What’s your take on the concept of being “post-racial,” after writing a book that’s very concerned with race and its role in society? How do you feel every day?

I don’t consider myself post-racial. I think what I say in the book is, I’m definitely moving in that direction. I’m moving in the direction of looking at people and looking at the world in terms other than race. And I think that’s actually the logical conclusion that I’ve come to after spending so much time looking at race.

I’ve come to this point – a few decades later – that I believe looking too closely at race and looking at everything through the lens of race doesn’t really help any kind of feeling of reconciliation between people. It adds to divisions, if you look at everything in terms of race. And part of the reason I’m moving toward being post-racial is that I don’t think it’s really healthy. It’s not conducive to healing or reconciliation. But there are certain utilitarian uses for race, which I do talk about a little bit in the book. There are certain fields of science that use race to – to identify bodies, for example, forensic anthropologists.

There’s also the fact that if you look at economic structures in America and you don’t factor in the role race plays in that, you’re just lying to yourself. Wouldn’t you say race has to be considered in that case, in reference to underserved and immigrant communities?

Absolutely. I would tweak your statement in a certain way at this point. I think it’s more useful to look at these ostracized peripheral communities. I think if you’re going to look at them, it’s more useful to look at them in terms of ethnicity, which has to do with culture, rather than race, which is this biological term that often doesn’t apply. I prefer to look at things through that lens. Most people prefer to talk about their ethnic group rather than their race. Because race is too broad a stroke – it covers too much. Who wants to belong to this vague, giant category that nobody even knows how to define?

Asian could mean many things…

If you’re going to talk about Filipinos, talk about Filipinos. But even if you do that, you go to the Philippines and there are 80 different ethnic groups. They’re all different. So if you’re going to make a generalization, I think it’d be better to talk about the very specific group you’re talking about.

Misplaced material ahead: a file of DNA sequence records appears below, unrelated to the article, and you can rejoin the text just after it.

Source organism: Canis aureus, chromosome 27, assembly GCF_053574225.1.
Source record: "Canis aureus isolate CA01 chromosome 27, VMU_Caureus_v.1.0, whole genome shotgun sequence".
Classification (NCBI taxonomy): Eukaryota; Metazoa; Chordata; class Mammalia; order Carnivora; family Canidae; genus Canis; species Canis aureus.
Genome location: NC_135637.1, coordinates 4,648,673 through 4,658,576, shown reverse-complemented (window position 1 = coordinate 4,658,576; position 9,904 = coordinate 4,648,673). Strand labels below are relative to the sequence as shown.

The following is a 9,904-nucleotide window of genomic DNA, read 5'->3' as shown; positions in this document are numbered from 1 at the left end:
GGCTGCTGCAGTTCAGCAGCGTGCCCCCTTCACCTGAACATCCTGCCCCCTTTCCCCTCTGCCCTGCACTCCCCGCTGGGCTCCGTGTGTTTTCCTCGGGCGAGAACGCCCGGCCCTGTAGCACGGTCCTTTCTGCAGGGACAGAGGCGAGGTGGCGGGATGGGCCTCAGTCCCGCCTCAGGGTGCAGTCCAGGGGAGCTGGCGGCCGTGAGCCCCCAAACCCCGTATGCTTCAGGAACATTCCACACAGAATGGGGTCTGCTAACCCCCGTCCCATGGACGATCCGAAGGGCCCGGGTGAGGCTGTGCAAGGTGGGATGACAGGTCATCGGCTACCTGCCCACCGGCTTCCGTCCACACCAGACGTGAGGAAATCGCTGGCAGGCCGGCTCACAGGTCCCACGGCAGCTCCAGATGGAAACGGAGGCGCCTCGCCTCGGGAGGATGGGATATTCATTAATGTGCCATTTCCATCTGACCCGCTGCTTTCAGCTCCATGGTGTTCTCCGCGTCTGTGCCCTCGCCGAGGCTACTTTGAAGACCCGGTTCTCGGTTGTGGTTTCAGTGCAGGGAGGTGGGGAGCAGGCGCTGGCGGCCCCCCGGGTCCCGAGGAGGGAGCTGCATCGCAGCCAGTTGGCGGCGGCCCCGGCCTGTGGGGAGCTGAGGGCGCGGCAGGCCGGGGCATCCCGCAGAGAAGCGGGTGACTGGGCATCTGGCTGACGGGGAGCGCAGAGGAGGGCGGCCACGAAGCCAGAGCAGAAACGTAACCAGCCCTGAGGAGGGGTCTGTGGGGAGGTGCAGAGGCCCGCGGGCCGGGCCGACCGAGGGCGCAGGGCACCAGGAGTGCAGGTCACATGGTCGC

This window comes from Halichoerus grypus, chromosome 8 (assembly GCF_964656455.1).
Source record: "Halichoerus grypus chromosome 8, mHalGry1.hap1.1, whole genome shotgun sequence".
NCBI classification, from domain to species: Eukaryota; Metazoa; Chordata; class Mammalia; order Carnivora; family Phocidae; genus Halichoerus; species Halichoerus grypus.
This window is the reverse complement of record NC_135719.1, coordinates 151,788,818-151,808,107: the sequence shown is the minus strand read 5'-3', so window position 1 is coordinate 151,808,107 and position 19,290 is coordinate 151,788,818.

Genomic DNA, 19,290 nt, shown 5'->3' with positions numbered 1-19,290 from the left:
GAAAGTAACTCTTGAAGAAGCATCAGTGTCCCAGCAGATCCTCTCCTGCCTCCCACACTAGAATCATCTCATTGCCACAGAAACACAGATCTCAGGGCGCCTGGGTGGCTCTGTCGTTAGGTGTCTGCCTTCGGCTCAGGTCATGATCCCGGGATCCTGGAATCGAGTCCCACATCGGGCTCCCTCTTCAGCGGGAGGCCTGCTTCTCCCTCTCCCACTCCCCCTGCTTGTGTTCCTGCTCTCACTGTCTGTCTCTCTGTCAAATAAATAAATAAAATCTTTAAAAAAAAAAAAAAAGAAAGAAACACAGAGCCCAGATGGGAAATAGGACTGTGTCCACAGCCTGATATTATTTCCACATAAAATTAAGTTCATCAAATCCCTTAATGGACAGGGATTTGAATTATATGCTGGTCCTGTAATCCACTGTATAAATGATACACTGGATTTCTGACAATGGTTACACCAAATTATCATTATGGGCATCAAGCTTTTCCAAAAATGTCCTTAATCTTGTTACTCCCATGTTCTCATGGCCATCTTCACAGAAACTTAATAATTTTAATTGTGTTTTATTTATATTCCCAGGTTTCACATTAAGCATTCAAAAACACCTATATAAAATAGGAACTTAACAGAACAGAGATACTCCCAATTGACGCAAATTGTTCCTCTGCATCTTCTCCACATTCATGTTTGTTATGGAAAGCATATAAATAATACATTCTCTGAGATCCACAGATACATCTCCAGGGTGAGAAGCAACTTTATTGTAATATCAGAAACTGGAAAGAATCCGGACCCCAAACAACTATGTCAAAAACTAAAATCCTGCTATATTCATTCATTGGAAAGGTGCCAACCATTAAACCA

What’s your experience with the next generation of Asian Americans, particularly as a professor?

The students that I have in my classes – and all my nieces and nephews are “home grown,” is what I call them, meaning they’re born and raised in the United States — they’re a whole different story. I think some of them will read my book and not relate to some of it, because they haven’t experienced that sort of outsider-dom that I did as an immigrant coming into this country. I hope someday that people like me will be this fossil from a different age, and I think that’s probably inevitable.

I see the young Asian Americans in my classes and in my own family, and I think, “Wow, these guys have unlimited potential and opportunities.” There are still challenges. A lot of the notions of manhood that are attached to [Asian men] and the notions of womanhood that are attached to Asian women, they’re still very present. And so these young people that I’m referring to – they’re still going to face those, and they may face them for a long time. But overall, I see them and I think they’re going to experience life differently than I did and do better than I did.

While writing the book, what surprised you the most?

What surprised me the most is that the thing that helped me most in this search didn’t have anything to do with race or ethnicity. I was looking for a solution in the realm of race and ethnicity. But really, where I found my identity solidifying and becoming of substance was through work and finding a purpose. Finding a way to belong in the world that was useful to other people.

That’s really what did it for more than anything, was finding this purpose. If you find your reason for being and you’re serving something bigger than yourself, that’s helping other people in some way, the other questions just tend to fade into the background. I guess you can call that surprising. It was an unexpected twist in the plot.